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5 Things We Learned This Month:

1. Lens Epithelial Cells Proliferate Like a Penny Pusher

New research shows that lens epithelial cells proliferate along a narrow line, pushing older cells toward the equator and then the center of the lens.

2. 3D Printing Could Improve Anatomy Studies for trainee Ophthalmologists

3D printed prosections of the eye, orbit and brain could help trainee ophthalmologists gain a better understanding of those parts of the human anatomy, and are especially handy when cadaveric remains are unavailable.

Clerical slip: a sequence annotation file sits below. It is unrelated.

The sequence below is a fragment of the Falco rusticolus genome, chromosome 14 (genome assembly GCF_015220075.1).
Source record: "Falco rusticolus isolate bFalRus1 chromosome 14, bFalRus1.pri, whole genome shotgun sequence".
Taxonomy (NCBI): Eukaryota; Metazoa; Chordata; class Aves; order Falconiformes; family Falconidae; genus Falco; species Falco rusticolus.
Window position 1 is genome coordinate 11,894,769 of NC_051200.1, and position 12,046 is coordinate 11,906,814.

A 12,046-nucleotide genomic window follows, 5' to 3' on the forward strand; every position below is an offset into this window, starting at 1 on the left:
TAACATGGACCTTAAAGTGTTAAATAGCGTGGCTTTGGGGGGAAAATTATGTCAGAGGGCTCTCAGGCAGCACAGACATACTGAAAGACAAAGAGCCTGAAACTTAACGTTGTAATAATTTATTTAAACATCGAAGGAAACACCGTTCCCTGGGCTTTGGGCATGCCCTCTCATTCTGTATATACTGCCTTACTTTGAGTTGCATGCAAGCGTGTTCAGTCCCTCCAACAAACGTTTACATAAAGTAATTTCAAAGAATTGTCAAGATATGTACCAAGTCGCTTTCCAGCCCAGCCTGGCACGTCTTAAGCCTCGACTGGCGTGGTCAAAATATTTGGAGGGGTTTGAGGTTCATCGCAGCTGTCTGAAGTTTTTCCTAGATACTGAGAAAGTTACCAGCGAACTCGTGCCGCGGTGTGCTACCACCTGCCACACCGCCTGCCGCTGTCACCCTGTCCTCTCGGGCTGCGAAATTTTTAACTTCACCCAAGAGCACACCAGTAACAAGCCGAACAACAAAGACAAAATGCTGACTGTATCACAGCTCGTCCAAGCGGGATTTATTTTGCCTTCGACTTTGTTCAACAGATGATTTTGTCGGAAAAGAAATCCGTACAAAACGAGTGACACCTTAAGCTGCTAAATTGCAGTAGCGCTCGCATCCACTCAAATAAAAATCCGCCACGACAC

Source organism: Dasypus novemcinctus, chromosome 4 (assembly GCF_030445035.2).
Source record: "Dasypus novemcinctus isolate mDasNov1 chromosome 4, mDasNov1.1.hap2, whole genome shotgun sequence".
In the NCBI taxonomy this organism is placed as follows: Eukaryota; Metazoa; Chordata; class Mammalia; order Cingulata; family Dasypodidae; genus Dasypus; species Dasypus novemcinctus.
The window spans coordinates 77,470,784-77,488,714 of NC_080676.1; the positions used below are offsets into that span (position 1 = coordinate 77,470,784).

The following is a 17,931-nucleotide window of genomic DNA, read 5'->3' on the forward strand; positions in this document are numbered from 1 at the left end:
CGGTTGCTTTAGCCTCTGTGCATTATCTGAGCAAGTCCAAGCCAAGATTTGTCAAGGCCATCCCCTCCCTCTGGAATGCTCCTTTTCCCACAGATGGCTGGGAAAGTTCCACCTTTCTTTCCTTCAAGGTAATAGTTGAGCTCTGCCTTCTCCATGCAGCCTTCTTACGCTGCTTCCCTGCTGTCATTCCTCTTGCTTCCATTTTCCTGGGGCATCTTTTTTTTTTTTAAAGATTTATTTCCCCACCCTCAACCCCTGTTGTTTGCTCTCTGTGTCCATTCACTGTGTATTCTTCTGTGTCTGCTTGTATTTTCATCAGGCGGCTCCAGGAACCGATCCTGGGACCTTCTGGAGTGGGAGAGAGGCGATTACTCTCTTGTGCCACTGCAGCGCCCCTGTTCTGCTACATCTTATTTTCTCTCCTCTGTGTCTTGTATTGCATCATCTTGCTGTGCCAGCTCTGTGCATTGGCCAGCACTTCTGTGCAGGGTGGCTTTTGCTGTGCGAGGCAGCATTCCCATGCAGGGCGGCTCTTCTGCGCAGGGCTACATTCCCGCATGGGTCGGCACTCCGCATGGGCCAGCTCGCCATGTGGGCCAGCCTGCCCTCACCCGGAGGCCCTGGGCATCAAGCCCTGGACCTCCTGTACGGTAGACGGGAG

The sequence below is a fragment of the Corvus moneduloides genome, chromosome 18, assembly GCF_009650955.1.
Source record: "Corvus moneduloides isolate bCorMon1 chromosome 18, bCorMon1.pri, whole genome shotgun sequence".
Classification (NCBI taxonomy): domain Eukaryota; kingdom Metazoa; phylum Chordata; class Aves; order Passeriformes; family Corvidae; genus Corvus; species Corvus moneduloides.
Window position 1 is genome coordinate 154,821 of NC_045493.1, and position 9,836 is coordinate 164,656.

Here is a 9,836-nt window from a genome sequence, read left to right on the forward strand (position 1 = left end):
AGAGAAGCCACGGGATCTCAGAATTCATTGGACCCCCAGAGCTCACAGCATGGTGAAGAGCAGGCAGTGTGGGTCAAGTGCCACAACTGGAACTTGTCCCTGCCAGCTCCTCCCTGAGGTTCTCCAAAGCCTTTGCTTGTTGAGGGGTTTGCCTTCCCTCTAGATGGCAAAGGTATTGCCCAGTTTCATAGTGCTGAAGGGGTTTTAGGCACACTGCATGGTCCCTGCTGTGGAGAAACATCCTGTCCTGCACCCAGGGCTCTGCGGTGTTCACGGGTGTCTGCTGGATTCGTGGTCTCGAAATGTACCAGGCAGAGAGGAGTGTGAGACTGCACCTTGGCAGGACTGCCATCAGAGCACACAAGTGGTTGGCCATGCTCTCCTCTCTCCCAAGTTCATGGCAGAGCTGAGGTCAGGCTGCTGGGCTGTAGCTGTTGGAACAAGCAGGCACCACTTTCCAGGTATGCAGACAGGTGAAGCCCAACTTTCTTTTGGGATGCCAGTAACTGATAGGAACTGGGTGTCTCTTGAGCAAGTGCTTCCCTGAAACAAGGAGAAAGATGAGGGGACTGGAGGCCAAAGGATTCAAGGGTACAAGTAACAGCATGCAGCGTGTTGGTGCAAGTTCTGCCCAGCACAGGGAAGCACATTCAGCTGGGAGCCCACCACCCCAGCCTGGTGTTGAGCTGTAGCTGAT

3. Don’t Dismiss Retinoscopy in Corneal Ectasia Diagnosis and Staging

Dedicated, high-tech approaches aren’t the only way to diagnose keratoconus – the humble retinoscope still has a part to play.

4. Since 2005, UK Organization Fight for Sight have Committed £25 million to Research

For the last 50 years, the UK-based charity Fight for Sight has been involved in funding breakthroughs in research and technology in ophthalmology – to the tune of £25 million over the last ten years.

5. Nanoparticles Could Reduce Corneal Graft Injection

Corneal graft rejection rates increase as adherence to postoperative treatment regimen drop. An injectable, sustained-release nanoparticle formulation of dexamethasone preparation may help – and so far has shown promise in mouse models.


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